to get away from his subject than to adhere to it,
and the reader will certainly learn more from the
digressions than from what is said on the supposed

This work contains some reports of discussions
between Moslems and Jews, Christians, or Mazdians,
and these seem to have been conducted with good
temper. Considerable curiosity seems in most ages
to have been displayed by Moslems with regard to
the doctrines of those sects which they permitted to
exist, and it is likely that their representatives were
more often the defending than the attacking party ;
even where the Moslem bestows praise on members
of these subject cults, he makes no secret of his
claim of superiority. Still, in the process of dis-
covering their doctrines and learning how they were
defended the Moslem naturally had his attention
drawn to his own system and what view it was

supposed to hold on the subject ; and, as has been



seen, the Koran had often to decide a question on
which it either gave no answer or gave more than

From the statements in the zoology it would
appear that various questions which are included in
ontology and metaphysics had been greatly exercising
the minds of the Moslem theologians, and the recon-
ciliation of even elementary science with the Koran
had not been found easy. If the stars and sun were
not merely lamps, as the Koran asserted, but bodies,
as the Greek astronomy taught, how could the
former be flung at demons ? Jahiz discusses this
difficult matter, and replies that it need not necessarily
apply to all the stars, but only to some ; and since
the stars are innumerable, it is absurd to suppose that
any one would be missed from the sky if it were
flung at a demon ; and the Koran need not necessarily
mean that the whole star was so flung, but may refer
only to its flame.

The existence of the jinn themselves was not easy
to reconcile with Greek science, and yet the Koran]
says too much about them to permit of their being
simply rejected. Jahiz devotes a long section to I
proving their existence chiefly by the assertions
of well-known persons who had come in contact!
with them. The stories here told seem excessively^
childish, e.g. accounts of unions between male jinn '
and women, or female jinn and men ; a grandson of
Iblis himself had lived and been known in Kufah.
Whether consciously descending to the level of his
audience, or himself entertaining these opinions, it


is certain that this founder of a freethinking sect
lends his name to the grossest superstitions. He has
a chapter on the evil eye, which he endeavours to
explain, and of which he gives some notable examples ;
and he is also a believer in spells. The Caliph Mansur,
wishing to test the powers of a snake-charmer, had
a leaden snake made and inserted in his roof: he
then summoned a charmer to deal with it For a
long time this leaden model resisted the utmost
efforts of the charmer ; finally it melted — literally —
and came down from its perch.

The fragments of metaphysical discussions which
this book contains seem, then, only partially serious,
yet they are probably fair specimens of what went
on in the mosques where these matters were discussed.
The Koran has of course to be quoted at every stage ;
where it fails, recourse is had to tradition.

In the course of the discussions it became clear that
certain beliefs could only be held by the dahriyyah
" atheists," persons who denied the existence of
angels, jinn, prophets, witchcraft, and spells. Such
an opinion was that of the eternity of matter ; clearly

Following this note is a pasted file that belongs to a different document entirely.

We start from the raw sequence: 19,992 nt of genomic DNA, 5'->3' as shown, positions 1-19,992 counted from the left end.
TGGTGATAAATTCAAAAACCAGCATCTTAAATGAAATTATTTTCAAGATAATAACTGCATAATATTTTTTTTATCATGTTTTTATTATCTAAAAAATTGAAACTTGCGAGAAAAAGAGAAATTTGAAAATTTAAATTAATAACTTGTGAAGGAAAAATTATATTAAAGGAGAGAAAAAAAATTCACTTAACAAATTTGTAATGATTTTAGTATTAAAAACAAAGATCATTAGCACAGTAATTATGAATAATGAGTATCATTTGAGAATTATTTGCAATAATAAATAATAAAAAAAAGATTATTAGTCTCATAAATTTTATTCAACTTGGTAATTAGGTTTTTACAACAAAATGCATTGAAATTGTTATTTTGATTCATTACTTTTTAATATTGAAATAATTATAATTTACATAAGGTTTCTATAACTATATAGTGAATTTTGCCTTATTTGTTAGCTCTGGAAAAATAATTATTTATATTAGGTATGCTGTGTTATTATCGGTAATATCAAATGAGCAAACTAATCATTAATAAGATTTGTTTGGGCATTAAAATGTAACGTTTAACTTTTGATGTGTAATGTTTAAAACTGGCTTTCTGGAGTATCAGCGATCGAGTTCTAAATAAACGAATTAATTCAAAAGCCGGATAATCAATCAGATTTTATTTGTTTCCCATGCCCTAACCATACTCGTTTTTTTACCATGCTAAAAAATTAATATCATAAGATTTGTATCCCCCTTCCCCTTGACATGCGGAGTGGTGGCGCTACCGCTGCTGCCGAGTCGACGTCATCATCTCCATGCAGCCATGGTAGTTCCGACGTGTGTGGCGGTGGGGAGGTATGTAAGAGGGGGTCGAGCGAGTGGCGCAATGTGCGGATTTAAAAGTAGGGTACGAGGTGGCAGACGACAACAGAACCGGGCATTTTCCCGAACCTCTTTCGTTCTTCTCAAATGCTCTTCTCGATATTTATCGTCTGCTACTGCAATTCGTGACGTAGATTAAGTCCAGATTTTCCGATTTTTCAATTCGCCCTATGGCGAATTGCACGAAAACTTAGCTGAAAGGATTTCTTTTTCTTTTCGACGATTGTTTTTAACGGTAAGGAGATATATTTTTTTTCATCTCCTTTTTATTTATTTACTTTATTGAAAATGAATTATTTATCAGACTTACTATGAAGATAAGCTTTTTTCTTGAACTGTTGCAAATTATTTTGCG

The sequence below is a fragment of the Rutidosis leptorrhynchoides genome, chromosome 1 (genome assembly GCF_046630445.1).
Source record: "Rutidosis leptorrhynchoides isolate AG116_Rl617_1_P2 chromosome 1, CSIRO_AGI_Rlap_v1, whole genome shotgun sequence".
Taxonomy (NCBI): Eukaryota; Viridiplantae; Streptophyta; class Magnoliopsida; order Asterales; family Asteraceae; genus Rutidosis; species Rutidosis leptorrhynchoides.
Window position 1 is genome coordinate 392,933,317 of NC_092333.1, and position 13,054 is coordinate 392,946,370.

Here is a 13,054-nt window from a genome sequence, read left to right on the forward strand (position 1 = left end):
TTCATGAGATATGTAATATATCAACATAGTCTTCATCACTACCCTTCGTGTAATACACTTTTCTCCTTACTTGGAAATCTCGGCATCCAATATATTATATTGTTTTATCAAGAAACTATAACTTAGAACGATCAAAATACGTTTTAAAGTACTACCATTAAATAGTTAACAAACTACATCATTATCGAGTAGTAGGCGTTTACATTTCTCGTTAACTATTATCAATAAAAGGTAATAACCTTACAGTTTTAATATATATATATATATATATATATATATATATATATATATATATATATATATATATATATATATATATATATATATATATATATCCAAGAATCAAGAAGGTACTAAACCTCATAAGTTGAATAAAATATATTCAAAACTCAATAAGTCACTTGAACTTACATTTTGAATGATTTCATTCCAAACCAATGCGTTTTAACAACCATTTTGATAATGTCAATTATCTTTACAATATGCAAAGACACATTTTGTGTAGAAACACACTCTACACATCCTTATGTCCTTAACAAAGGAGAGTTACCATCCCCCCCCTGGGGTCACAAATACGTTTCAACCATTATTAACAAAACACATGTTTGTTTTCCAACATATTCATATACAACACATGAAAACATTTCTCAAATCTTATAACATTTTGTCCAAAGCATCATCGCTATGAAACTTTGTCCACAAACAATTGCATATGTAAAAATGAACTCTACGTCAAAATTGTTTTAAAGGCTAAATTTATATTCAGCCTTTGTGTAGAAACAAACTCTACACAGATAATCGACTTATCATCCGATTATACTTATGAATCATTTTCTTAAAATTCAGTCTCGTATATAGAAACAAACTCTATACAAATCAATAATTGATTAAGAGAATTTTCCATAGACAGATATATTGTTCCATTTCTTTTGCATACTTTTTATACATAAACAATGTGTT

matter, like everything else, was not eternal, but had
been created by God.

Attention has been called to this zoology because
outside it, in lieu of the works of the heretics, we
have selections from their doctrines made indeed
by an author of the early fifth century of Islam,
who appears to have possessed many of them and
to have studied them with care, but is himself
violently antagonistic and enumerates the dogmas


of these persons as so many disgraces. The range
of subjects these lost works covered seems to have
been as wide as that covered by the encyclopsedias
of the Greeks of old ; these theologians had their
own physical and metaphysical systems, and to a
certain extent their logic, their ethics, and their
systems of law. They are quoted for innovations
in matters which come strictly within the domain
of the jurist no less than for such as belong to
theology. Nazzam is charged with having limited
the amount which constituted a theft punishable
with loss of the hand to 200 dirhems, whereas the
great jurists settled that the punishment was to be
incurred by a theft of 2^ dirhems. He also denied
that a divorce could be effected by any form of
words other than that which expressed the husband's
intention with absolute plainness. They also made
incursions into the region called Principles of Juris-
prudence. Abu'l-Hudhail demanded as evidence
for a tradition no fewer than twenty witnesses, one
of whom must be known to have been qualified for
Paradise. To some extent the criticism of Moslem
history came within their scope ; they passed judgment
on those early Moslem heroes and heroines who had
taken part in civil wars.

Whether Islam gained or lost by these sectarian
developments may be a subject of dispute ; the
charge that Islam was ruined by the introduction
of Greek science and philosophy is in any case
untenable, since, as has been seen, the questions
were posed and the sects formed before Greek


thought had reached the Moslems except in those
results which had become common property. The
formulation of Islamic dogma was as much a neces-
sity due to the settlement of the Islamic empire as
was the codification of the law ; just as magistrates
had to know what was the law in a variety of
cases, so those who were constantly and perforce
using the words " faith," '* the soul," " God," " the
next world," had to know what they ought to think
about them. And since Islam was far more a
political than a religious system, the opinions
evolved could not easily be separated from Islamic
politics, and in any classification of the sects political